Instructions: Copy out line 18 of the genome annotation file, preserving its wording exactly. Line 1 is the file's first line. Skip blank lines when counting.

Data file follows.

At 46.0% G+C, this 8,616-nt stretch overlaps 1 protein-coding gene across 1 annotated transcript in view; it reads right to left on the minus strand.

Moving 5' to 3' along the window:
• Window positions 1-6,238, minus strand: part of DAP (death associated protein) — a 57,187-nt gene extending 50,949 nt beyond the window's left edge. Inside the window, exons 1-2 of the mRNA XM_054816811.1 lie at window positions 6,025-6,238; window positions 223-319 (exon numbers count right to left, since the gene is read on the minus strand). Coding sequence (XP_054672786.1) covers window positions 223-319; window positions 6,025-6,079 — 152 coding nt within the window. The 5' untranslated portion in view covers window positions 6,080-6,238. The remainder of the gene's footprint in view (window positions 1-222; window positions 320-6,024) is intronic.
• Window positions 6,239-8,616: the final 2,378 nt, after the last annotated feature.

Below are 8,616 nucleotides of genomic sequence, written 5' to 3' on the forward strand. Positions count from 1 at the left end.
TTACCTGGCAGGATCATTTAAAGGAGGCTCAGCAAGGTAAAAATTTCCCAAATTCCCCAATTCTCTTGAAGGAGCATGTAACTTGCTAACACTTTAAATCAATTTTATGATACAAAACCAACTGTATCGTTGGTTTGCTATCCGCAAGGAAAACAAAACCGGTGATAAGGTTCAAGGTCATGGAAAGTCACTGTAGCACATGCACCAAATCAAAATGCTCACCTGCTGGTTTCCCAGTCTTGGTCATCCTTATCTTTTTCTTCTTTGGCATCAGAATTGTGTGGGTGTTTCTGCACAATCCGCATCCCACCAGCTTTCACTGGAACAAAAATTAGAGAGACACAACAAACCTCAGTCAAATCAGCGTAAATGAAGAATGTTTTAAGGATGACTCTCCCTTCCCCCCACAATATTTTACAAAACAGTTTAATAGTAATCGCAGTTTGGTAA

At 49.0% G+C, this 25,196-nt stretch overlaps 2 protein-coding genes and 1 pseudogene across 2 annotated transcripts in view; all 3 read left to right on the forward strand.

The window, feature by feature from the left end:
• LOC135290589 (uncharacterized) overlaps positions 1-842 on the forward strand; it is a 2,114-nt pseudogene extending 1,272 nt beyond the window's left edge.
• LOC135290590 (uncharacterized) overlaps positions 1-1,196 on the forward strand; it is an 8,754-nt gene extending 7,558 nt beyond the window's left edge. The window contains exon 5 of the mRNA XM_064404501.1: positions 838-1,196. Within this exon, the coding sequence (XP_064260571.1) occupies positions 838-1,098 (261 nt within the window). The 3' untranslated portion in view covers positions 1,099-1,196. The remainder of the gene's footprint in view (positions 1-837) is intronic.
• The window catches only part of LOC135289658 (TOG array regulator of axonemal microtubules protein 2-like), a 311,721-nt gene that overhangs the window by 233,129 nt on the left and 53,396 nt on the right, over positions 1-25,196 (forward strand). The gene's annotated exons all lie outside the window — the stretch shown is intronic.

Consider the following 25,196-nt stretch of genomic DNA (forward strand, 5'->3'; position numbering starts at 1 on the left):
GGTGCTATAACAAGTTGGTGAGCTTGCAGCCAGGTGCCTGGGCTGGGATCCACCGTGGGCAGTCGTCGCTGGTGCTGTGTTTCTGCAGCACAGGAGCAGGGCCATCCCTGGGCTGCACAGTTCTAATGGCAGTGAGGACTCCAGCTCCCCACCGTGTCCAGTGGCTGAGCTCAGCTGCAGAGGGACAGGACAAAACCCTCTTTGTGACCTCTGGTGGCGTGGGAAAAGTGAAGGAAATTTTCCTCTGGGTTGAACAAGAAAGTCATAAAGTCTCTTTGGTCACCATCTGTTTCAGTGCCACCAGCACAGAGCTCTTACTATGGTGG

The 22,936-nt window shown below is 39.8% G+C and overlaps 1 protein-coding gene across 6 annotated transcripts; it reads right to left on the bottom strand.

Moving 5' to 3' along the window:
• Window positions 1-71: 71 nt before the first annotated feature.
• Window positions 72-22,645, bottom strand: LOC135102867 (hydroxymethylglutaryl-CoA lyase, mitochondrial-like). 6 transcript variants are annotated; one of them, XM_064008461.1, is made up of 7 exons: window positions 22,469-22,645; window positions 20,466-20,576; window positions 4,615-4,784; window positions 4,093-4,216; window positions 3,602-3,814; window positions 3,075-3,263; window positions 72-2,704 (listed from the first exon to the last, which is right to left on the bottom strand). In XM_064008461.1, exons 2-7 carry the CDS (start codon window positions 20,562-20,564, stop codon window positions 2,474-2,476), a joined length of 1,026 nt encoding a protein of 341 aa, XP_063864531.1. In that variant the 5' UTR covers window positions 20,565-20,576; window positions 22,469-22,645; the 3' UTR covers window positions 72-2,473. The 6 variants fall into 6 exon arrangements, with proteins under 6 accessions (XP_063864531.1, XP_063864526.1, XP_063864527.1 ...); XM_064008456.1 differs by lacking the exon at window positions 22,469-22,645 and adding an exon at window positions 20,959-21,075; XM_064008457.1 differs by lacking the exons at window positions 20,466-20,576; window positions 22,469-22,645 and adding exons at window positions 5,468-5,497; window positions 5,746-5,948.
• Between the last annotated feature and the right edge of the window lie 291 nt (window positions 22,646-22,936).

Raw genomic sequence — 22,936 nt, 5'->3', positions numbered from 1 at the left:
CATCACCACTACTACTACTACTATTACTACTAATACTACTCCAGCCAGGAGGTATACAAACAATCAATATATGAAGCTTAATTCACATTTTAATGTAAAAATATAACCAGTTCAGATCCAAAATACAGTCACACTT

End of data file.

• Between the last annotated feature and the right edge of the window lie 291 nt (window positions 22,646-22,936).